Laotian provinces earmarked for ‘clean’ rice crops 

business February 05, 2017 01:00

By Vientiane Times 
Asia News Network

The Laotian provinces of Savannakhet and Champassak may soon be producing significant quantities of “clean” rice for local markets and export.

This is grain that similar to organic rice but is produced using a small amount of fertiliser of a type that meets international standards.

According to the Indochina Development Partnership Rice Mill in Savannakhet province, four rice mills in that province and in Champassak are able to produce rice of sufficient quality to meet the standards required by European Union and Chinese buyers. 

An official in Savannakhet said about eight EU countries as well as China were importing “clean” rice from the province.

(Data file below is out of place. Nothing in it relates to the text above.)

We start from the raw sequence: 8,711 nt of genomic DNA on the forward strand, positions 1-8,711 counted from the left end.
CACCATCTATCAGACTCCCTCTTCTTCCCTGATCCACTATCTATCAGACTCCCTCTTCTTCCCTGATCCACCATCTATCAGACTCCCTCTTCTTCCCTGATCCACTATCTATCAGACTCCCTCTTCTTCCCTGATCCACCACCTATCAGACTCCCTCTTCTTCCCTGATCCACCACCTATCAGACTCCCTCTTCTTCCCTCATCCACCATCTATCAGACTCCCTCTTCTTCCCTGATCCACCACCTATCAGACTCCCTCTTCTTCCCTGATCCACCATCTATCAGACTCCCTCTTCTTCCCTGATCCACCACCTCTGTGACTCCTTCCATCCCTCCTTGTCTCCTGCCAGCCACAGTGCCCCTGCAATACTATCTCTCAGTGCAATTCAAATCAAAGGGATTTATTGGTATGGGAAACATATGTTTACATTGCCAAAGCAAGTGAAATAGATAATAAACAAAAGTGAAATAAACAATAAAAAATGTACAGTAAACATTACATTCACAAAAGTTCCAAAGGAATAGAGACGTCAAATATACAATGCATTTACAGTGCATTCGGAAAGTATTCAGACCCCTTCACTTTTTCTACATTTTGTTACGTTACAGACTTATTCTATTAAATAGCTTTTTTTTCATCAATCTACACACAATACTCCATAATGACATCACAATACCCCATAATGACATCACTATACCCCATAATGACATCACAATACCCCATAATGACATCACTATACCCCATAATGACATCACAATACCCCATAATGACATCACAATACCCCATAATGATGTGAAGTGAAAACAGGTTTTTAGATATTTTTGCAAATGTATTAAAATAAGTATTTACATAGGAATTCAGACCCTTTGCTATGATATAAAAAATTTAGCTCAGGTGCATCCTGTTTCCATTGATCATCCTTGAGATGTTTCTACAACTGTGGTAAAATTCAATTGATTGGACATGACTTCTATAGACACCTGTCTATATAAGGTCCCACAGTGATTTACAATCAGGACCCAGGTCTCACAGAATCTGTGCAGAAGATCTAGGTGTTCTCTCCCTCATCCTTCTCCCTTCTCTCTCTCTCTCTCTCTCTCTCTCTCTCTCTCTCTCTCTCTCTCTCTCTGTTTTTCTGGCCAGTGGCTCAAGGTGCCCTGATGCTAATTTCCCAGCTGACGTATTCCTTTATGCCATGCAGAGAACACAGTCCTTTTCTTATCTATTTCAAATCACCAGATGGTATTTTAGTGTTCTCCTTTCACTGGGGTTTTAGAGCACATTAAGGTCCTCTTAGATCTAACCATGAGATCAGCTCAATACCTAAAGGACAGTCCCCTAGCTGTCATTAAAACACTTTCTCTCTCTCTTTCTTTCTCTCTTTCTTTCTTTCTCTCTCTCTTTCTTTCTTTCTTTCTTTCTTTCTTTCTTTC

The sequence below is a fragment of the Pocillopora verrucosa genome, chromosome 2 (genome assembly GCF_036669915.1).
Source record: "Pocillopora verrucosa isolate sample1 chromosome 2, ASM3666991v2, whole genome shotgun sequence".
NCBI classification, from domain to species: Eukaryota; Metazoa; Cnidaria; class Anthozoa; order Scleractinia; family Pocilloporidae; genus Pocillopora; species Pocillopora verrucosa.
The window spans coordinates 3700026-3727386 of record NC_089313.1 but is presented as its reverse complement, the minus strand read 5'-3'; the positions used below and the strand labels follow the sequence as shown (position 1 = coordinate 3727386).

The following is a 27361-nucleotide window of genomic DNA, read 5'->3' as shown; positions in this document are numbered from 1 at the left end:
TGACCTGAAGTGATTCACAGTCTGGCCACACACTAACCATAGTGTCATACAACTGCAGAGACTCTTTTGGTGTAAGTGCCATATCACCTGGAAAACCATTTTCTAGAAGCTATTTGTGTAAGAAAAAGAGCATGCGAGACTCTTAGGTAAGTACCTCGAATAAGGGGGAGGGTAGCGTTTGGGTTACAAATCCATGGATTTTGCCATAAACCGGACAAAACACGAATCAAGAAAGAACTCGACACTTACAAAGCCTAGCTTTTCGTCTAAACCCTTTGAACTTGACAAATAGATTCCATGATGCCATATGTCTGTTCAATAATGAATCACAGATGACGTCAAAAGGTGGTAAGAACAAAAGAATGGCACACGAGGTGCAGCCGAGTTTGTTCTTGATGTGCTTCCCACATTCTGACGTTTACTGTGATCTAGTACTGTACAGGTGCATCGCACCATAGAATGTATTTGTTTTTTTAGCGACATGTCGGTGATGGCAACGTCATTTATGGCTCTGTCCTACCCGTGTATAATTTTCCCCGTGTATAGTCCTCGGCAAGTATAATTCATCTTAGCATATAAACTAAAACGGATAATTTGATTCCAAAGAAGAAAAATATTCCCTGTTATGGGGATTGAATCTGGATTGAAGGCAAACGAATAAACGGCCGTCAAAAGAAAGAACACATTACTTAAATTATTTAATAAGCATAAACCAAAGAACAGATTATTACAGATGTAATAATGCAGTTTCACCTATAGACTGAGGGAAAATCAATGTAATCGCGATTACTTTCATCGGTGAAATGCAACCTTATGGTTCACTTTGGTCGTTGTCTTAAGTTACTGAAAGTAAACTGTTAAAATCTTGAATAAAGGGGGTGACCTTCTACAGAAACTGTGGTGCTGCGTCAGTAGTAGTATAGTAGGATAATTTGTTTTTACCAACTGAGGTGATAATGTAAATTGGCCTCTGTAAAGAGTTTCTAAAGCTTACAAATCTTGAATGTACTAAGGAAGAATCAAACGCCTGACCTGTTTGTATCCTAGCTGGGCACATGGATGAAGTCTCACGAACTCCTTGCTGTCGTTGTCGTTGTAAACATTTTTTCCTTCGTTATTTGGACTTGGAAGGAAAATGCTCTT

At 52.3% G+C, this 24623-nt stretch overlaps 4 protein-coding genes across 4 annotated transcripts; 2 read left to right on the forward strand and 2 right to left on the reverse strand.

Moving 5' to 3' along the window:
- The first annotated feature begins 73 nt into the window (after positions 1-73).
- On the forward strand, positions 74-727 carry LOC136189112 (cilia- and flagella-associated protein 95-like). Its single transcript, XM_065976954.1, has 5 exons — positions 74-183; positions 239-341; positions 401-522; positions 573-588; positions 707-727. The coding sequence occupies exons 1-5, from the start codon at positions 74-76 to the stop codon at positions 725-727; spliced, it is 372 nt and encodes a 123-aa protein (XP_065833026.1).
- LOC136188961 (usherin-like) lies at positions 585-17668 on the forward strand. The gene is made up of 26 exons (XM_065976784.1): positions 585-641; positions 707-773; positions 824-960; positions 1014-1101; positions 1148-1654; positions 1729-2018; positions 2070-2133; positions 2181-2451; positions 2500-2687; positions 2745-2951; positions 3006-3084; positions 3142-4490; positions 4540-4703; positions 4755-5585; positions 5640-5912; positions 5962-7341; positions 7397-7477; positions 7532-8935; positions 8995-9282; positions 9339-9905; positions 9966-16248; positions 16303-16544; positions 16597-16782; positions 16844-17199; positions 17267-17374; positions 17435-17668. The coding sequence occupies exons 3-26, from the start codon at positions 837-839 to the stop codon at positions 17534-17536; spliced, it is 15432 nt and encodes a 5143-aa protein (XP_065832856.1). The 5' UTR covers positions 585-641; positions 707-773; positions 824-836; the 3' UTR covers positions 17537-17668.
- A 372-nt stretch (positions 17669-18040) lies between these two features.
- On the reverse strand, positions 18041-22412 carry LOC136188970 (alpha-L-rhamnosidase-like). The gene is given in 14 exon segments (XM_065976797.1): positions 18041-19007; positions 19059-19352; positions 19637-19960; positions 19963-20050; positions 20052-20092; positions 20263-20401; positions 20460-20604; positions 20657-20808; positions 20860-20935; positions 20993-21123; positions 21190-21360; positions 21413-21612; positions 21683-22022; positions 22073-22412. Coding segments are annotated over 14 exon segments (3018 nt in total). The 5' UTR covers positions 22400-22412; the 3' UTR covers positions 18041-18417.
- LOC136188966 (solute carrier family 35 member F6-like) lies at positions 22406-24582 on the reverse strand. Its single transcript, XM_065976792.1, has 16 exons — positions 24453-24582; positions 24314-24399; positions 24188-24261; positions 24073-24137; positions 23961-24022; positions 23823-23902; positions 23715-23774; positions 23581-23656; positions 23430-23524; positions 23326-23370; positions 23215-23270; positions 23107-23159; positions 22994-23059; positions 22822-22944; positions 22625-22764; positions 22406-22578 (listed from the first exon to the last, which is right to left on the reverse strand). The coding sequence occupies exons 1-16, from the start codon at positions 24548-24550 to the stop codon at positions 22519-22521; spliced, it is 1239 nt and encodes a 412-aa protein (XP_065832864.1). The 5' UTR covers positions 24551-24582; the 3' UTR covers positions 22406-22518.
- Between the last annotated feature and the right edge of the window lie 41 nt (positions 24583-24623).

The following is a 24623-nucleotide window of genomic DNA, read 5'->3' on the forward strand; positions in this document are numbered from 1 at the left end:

Many people in the EU and China like to eat rice grown in Laos because not much chemical fertiliser is used. 

China has approved the purchase of 20,000 tonnes of organic rice a year from Laos, according to Prime Minister Thongloun Sisoulith. 

About 4,000 tonnes of sticky rice and non-glutinous rice has already been delivered to China, and this year the shipment was to be 8,000 tonnes. Now China has approved increasing that amount to 20,000 tonnes. 

The Laotian government has chosen Savannakhet and Khammuan provinces to be the country’s priority areas for increasing crop yields for food security and commercial gain. They are among 10 provinces the government is focusing on in its efforts to ensure food security and export potential. 

The government has chosen them for pilot projects in agriculture, which will be extended to other provinces if the projects are successful. 

The government is continuing to build more irrigation schemes using its own budget and low-interest loans. Higher yields are helping to contribute significantly to socio-economic development and poverty reduction, it says. 

More than 778,000 hectares of wet-season rice and more than 126,600 hectares of dry-season rice are grown annually in Laos. 

However, about 226,000 hectares of rice fields in flatland areas are totally dependent on rainfall because irrigation channels have not yet been built in those areas.